The tyranny of the majority

Published: November 22, 2019
Email
The writer is a development anthropologist. He can be reached at ali@policy.hu

The writer is a development anthropologist. He can be reached at ali@policy.hu

There are many reasons to be concerned about the situation of Muslims in India ranging from the plight of Kashmiris, the threat of statelessness facing almost two million Muslims in Assam, and the controversy stirred by the recent Ayodhya decision. Another lingering problem that perhaps gets lesser media attention, but is of no less concern, has to do with the pathetic socio-economic circumstances of Muslims across India.

The fate of minorities in other South Asian countries is hardly encouraging. Yet, Indian Muslims comprise the largest Muslim minority in the world. Even after the creation of Pakistan, and thereafter of Bangladesh, there are nearly 200 Muslims in India. The fact that India has steadily managed to subordinate so many people demonstrates the majoritarian tendencies of recurrent governments, not only that headed by Modi.

While Indian Muslims have held some high-profile constitutional posts — like of president and chief justice — the Muslim community at large remains underrepresented and marginalised. The number of Muslim MPs in the 542-strong Lok Sabha is 27, and none of them is affiliated with the ruling BJP. The proportion of Muslims in the Indian bureaucracy is no better. Muslims mostly remain at the bottom of most socio-economic indices as well.

A high-level Sachar Committee report was commissioned by Manmohan Singh, which had found high poverty and low literacy levels among Indian Muslims in 2006. It pointed out how Muslims were experiencing discrimination in terms of getting government jobs, and even access to credit facilities. The living conditions of Muslims were found to be comparable, and in some regards, worse than the situation for other backward categories such as the Scheduled Castes (SCs) or Other Backward Classes (OBCs).

The Sachar report had not only acknowledged the discrimination faced by Indian Muslims, it had also put forth policy prescriptions to remedy the situation. Yet, the recommendations to mainstream Indian Muslims were not paid any serious heed over these past many years.

Christophe Jaffrelot, the French political scientist who specialises in South Asian politics, has worked with Indian colleagues to update data on the state of Muslims in India today. Their findings also suggest that the situation of Muslims has not improved, and that the chances of things improving anytime soon seem unlikely too, given the dire situation of the Muslim youth in India. Only 39% of Muslims aged 15 to 24 years are still studying, in comparison to 44% of SCs, 51% of Hindu OBCs and 59% of Hindu upper castes. The proportion of Muslim youth who completed graduation in 2017-18 was merely 14%, compared to 18% among the Dalits, 25% among the OBCs, and 37% among upper caste Hindus.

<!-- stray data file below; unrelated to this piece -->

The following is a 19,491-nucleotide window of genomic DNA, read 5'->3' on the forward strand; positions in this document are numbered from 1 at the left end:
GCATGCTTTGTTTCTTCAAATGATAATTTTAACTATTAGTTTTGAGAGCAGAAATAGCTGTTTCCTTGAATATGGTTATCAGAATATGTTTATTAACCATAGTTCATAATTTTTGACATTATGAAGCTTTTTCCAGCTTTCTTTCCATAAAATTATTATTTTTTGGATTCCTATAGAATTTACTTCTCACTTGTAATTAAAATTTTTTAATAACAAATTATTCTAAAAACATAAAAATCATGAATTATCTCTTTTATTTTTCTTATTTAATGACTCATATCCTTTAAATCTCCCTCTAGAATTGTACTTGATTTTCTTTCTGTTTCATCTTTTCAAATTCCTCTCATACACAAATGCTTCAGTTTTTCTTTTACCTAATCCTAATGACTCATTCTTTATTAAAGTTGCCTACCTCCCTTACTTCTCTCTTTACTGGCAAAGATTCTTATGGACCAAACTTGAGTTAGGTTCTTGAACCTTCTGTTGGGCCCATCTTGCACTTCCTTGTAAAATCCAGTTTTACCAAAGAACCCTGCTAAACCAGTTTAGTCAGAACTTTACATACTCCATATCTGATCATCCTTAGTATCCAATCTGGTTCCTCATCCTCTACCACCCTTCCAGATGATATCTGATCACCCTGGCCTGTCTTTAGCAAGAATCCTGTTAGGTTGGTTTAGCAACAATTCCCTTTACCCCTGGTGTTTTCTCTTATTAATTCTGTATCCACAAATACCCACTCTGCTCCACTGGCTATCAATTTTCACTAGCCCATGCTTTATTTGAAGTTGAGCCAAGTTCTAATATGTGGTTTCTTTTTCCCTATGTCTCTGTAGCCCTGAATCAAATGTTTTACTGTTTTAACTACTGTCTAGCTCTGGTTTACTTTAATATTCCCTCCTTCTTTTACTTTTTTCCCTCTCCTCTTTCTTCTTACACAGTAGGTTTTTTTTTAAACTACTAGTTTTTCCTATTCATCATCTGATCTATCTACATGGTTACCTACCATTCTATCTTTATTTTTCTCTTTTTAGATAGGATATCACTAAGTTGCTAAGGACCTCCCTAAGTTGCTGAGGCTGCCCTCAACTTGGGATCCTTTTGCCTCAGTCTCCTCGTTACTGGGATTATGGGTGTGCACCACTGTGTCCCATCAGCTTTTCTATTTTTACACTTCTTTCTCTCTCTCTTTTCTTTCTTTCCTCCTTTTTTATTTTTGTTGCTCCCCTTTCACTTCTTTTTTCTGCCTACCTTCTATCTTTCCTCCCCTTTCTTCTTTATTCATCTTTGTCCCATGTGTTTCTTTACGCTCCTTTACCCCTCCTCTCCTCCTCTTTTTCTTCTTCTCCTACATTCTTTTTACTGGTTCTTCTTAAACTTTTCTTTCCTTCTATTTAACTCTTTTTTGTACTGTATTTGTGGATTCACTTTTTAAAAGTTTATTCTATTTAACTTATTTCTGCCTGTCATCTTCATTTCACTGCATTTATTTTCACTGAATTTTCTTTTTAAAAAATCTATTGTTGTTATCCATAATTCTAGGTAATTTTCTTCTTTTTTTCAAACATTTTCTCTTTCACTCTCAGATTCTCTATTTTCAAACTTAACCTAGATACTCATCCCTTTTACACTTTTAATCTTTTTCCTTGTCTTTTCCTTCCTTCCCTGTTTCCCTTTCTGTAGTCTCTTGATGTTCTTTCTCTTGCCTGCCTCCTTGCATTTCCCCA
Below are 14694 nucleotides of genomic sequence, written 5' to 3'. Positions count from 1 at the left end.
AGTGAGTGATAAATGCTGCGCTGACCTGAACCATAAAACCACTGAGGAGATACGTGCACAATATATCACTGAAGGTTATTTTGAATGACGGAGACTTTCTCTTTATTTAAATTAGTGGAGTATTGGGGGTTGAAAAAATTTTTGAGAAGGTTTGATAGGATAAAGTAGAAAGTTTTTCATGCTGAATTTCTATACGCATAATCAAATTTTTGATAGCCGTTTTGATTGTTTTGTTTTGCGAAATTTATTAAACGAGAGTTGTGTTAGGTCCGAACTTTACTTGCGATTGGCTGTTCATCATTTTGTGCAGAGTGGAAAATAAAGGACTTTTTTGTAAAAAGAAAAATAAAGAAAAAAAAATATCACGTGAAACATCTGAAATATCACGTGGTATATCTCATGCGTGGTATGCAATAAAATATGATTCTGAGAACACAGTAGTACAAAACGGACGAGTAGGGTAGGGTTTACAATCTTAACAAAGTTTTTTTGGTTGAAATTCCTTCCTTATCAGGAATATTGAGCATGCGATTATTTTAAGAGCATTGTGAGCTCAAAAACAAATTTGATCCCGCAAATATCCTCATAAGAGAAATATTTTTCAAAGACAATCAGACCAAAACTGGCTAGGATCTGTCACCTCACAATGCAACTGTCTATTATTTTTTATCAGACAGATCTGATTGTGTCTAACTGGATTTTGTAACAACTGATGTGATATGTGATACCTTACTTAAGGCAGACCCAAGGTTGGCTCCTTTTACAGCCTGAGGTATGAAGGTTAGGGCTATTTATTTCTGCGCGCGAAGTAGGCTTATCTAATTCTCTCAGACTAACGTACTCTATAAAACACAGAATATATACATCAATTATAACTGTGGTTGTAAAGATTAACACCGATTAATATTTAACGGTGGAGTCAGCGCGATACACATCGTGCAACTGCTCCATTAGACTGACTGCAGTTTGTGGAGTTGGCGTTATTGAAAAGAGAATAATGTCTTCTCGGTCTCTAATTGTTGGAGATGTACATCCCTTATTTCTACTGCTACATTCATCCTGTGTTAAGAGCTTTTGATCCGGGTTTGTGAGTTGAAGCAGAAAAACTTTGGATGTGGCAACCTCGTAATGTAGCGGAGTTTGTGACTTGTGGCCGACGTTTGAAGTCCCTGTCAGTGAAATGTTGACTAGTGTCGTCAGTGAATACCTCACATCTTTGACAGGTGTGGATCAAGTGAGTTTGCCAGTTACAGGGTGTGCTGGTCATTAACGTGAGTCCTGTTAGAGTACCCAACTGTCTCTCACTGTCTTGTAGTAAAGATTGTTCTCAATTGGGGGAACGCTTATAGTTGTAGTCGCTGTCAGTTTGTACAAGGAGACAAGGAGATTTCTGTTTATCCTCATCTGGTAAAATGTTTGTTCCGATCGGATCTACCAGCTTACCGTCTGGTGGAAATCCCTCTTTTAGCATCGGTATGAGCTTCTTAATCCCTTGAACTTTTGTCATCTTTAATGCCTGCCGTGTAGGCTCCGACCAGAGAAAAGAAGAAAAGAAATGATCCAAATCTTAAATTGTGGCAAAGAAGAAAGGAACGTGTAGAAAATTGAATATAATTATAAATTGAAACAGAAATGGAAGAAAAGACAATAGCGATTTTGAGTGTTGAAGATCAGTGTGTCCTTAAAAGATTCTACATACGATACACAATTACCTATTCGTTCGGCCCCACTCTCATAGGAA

Prime Minister Modi initially came to power on a promise to deliver economic growth for all, but as economic indicators began to falter, he began making his ultranationalist agenda more overt especially during this current year’s general elections. The Modi government’s increasingly muscular majoritarian tendencies do not offer much hope for the millions of ordinary Indian Muslims across the country.

Yet, the purpose of this article is not to add to the negativity concerning India, especially on our side of the border, or to revalidate the rationale of the two-nation theory. One is not oblivious to the pathetic track record of dealing with minorities within Pakistan either, due to which, an estimated 23% minority proportion in the country at the time of Partition has now dwindled to below 3%. The concerns expressed above are instead meant to point to the dangers of exclusionary politics and institutional discrimination. While we don’t have much leverage to change the internal dynamics in India, we can push for changing the way we treat our own religious minorities. A serious rethink concerning Pakistan’s own minority question would have more significant implications than the opening of the Kartarpur Corridor.

Published in The Express Tribune, November 22nd, 2019.

Like Opinion & Editorial on Facebook, follow @ETOpEd on Twitter to receive all updates on all our daily pieces.

Facebook Conversations

Leave Your Reply Below

Your comments may appear in The Express Tribune paper. For this reason we encourage you to provide your city. The Express Tribune does not bear any responsibility for user comments.

Comments are moderated and generally will be posted if they are on-topic and not abusive. For more information, please see our Comments FAQ.

More in Opinion